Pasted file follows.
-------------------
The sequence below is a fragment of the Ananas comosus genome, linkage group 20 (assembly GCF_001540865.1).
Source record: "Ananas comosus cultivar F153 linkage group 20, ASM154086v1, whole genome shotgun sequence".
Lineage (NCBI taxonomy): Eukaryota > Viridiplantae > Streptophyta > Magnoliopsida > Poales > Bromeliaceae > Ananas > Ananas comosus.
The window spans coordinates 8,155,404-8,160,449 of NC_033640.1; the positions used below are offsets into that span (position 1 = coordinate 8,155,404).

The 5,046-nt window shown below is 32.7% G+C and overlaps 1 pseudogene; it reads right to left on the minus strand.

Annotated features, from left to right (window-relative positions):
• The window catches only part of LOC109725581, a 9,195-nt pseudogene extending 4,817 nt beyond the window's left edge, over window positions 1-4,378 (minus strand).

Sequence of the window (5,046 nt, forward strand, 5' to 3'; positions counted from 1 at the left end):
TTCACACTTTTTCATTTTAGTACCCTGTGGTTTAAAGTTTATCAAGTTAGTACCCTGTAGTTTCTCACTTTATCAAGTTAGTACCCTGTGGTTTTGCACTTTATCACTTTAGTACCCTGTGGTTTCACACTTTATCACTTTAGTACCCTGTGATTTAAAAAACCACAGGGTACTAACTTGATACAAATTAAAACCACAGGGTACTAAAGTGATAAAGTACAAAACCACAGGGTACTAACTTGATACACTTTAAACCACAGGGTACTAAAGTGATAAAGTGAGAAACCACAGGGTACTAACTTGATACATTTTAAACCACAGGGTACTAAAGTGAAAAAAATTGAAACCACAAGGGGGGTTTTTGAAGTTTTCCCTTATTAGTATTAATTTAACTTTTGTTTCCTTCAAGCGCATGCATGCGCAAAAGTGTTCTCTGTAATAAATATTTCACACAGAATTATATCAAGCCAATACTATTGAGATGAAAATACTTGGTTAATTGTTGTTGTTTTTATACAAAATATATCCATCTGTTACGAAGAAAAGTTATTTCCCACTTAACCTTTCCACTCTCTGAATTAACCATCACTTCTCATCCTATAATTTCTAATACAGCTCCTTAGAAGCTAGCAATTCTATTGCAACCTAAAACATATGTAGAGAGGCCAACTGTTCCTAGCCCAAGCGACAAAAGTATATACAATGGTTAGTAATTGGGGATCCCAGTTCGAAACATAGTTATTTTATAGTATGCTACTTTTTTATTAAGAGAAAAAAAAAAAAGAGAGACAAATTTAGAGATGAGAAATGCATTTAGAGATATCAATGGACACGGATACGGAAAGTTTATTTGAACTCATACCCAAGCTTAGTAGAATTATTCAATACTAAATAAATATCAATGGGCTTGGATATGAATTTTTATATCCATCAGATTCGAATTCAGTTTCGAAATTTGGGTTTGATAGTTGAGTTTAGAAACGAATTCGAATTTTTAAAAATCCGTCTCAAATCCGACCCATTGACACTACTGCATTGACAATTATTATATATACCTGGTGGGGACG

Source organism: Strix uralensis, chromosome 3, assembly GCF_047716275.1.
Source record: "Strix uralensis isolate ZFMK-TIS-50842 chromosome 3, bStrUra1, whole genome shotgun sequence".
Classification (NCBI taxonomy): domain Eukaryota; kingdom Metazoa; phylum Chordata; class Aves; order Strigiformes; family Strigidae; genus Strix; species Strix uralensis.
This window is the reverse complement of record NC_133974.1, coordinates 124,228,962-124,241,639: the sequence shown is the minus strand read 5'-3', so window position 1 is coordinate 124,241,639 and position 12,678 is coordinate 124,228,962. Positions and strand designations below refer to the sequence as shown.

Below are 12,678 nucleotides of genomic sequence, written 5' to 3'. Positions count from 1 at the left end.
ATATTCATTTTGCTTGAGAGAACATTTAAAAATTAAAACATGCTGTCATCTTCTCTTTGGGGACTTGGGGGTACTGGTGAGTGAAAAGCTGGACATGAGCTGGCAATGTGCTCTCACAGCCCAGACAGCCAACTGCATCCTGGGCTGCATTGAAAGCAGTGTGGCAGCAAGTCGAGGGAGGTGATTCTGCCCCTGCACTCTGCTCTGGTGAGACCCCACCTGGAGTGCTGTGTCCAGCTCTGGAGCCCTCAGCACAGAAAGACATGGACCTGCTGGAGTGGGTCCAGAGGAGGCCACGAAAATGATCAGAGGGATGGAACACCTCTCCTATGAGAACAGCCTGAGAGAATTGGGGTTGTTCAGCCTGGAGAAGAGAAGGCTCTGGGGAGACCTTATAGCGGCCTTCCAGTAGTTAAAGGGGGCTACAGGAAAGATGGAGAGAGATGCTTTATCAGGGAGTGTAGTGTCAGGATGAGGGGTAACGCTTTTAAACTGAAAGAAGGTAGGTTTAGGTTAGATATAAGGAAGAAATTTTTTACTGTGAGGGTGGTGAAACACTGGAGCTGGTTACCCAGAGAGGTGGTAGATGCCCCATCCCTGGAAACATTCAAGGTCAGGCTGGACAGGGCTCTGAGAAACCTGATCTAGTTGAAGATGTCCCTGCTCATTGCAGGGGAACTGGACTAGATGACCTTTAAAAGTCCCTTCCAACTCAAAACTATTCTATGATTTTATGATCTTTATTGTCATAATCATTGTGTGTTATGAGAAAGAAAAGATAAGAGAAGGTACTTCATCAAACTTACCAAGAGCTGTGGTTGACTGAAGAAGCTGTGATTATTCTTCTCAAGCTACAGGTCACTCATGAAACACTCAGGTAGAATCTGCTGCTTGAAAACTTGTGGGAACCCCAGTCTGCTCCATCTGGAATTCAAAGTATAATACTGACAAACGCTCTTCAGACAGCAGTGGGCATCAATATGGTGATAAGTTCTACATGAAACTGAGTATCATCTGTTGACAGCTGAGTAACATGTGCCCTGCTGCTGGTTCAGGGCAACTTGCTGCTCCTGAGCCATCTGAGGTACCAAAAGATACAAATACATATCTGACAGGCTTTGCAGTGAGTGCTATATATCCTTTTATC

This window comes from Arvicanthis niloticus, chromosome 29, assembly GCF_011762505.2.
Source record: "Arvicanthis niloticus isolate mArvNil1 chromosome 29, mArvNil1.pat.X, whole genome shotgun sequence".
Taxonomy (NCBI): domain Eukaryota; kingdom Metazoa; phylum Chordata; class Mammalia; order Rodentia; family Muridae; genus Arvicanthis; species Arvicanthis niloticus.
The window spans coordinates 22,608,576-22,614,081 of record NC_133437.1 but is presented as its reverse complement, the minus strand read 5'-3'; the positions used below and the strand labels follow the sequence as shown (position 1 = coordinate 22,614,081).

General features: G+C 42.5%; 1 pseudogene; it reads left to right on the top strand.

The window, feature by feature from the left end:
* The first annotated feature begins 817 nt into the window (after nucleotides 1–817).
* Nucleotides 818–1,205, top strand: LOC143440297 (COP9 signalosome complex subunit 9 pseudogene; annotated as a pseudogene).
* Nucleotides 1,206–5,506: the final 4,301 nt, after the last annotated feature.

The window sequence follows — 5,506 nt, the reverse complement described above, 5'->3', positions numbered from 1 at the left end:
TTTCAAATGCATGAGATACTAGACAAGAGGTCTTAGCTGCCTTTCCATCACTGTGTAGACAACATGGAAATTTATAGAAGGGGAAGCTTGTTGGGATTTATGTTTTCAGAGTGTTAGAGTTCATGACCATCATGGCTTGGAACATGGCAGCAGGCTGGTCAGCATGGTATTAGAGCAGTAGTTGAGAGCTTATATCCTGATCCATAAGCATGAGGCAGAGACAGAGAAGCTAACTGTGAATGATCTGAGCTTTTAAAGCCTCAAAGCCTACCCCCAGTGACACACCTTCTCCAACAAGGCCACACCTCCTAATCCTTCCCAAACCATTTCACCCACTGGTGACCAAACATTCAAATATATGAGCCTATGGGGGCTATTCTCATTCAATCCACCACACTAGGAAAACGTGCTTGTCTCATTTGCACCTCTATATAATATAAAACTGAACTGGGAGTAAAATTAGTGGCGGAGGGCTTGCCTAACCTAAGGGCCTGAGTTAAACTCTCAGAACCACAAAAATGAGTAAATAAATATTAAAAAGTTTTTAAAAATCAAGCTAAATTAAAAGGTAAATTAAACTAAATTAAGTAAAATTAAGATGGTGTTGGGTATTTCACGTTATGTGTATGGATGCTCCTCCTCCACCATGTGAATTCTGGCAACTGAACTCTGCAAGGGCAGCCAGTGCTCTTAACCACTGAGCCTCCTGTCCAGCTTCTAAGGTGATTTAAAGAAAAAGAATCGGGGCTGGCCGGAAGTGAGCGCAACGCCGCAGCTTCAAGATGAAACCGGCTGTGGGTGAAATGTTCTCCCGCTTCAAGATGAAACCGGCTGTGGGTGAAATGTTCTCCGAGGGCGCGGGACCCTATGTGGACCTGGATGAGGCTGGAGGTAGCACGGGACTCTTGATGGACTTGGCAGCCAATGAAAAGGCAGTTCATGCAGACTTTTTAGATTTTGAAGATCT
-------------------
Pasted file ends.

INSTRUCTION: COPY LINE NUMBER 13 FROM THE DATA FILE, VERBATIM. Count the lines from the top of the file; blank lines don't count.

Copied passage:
This window is the reverse complement of record NC_133974.1, coordinates 124,228,962-124,241,639: the sequence shown is the minus strand read 5'-3', so window position 1 is coordinate 124,241,639 and position 12,678 is coordinate 124,228,962. Positions and strand designations below refer to the sequence as shown.